In the last few weeks it’s been hard to escape anxiety provoking news articles about contagion from the Coronavirus otherwise known as 2019-nCov. Like the coverage of a high speed police chase, the media is giving the Coronavirus 24-hour coverage with regular death toll updates serving to keep us all engaged and fearful of when it might reach our little part of the world.
Just as I was walking through the city earlier today, I watched rabid office workers swarm over a fresh display of safety masks as they were placed in a store front specials bin. And it would be a lie to say I didn’t think about whether I should walk to the quieter end of the train on my commute to work this morning.
Clearly we’re worried; and that’s fine. The Coronavirus threat meets all the criteria for sending your anxiety into overdrive. It’s uncertain just how likely it is to spread, and it can cause death. That’s about all any normal person needs to get their heart racing a bit faster. But there are a number of things you can do to help manage that anxiety as we all wait to see what happens with the Coronavirus.
Here are our top psychological strategies for dealing with nervousness and anxiety about the Coronavirus:
Anxiety can easily lead you to catastrophising and there are a wealth of websites out there happy to help you on this journey. Remember that the thing you read on a friend’s Facebook timeline probably isn’t scientific fact.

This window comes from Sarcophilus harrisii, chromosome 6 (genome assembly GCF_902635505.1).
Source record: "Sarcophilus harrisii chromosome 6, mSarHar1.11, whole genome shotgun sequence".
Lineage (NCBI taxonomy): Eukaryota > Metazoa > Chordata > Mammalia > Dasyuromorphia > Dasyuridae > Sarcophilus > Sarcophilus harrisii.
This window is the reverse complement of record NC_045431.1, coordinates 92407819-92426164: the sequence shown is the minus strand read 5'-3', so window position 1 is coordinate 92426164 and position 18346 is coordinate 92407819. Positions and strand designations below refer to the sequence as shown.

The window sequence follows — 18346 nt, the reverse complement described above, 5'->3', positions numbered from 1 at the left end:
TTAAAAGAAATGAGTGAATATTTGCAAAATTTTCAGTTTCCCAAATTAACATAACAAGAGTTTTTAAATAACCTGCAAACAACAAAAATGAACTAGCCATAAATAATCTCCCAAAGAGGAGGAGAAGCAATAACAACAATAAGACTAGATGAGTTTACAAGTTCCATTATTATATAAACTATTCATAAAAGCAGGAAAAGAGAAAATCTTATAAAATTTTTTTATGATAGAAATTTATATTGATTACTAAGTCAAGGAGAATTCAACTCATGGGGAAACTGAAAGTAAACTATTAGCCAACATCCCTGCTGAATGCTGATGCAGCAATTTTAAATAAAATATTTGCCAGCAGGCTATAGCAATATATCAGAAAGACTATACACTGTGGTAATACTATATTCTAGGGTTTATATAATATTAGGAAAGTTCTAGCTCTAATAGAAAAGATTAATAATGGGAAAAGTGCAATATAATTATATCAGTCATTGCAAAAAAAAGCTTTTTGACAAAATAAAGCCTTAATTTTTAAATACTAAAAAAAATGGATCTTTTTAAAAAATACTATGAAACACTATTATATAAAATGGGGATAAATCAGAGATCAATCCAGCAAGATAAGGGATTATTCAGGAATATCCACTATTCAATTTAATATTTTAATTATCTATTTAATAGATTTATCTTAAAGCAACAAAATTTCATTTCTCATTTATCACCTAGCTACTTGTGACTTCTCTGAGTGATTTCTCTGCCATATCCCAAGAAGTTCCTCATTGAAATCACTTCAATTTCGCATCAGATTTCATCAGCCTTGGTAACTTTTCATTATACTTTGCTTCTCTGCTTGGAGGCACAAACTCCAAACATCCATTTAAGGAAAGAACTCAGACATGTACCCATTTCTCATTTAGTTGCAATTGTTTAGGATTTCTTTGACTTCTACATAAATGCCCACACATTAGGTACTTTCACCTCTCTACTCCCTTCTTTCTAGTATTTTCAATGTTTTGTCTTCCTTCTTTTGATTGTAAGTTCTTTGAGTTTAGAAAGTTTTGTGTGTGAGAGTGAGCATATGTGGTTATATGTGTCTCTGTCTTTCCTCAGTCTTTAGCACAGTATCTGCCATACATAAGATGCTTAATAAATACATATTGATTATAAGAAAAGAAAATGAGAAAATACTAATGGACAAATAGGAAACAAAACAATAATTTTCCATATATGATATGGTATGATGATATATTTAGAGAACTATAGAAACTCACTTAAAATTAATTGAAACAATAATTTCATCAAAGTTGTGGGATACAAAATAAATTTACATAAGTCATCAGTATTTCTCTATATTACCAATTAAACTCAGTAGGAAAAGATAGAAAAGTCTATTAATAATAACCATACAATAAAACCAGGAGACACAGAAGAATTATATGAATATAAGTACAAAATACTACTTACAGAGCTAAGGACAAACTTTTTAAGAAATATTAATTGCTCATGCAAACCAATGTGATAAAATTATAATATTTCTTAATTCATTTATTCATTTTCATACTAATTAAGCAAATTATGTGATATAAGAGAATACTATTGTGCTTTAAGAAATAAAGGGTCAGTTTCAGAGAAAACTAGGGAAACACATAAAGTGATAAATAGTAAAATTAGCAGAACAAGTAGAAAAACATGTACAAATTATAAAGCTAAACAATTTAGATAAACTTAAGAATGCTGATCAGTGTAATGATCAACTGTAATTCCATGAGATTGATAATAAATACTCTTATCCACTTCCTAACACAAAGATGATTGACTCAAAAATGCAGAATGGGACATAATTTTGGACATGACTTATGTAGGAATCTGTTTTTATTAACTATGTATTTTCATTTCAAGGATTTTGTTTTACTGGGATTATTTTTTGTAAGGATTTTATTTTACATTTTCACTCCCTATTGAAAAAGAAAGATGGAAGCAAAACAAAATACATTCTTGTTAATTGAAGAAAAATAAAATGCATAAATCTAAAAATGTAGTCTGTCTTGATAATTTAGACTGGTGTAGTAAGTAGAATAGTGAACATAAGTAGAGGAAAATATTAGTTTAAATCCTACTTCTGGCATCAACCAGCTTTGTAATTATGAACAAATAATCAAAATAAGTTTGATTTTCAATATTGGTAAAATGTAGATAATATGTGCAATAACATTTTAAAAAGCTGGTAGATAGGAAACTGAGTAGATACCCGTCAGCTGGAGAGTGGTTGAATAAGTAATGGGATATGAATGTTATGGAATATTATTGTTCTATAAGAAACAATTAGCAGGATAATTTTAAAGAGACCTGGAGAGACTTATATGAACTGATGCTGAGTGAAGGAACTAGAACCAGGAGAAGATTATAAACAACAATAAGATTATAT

Managing anxiety is all about working with real evidence. Use resources such as the Centers for Disease Control and Prevention and your government’s health authority to learn about what is happening.
Managing anxiety isn’t about pretending that nothing bad could ever happen to you, it’s about making sure you’re realistic about the likelihood of something bad happening.
Learn The Symptoms Of Anxiety So You Don’t Get Tricked
When you get anxious your body turns on your parasympathetic nervous system. This sends a whole bunch of your organs to work. Your heart beats faster, your breath gets shorter, you can feel sweaty. If you’re not familiar with these physiological experiences of anxiety in your body it’s easy to mix them up with the feeling of getting sick with something like the a flu or virus.
Mindfulness is a great way to learn a bit more about what is going on in your body. By practicing noticing your body you can start to become familiar with what anxiety actually feels like when triggered. This doesn’t have to involve a classic sitting meditation. It can start with something as simple as just noticing the sensations you feel when having a shower.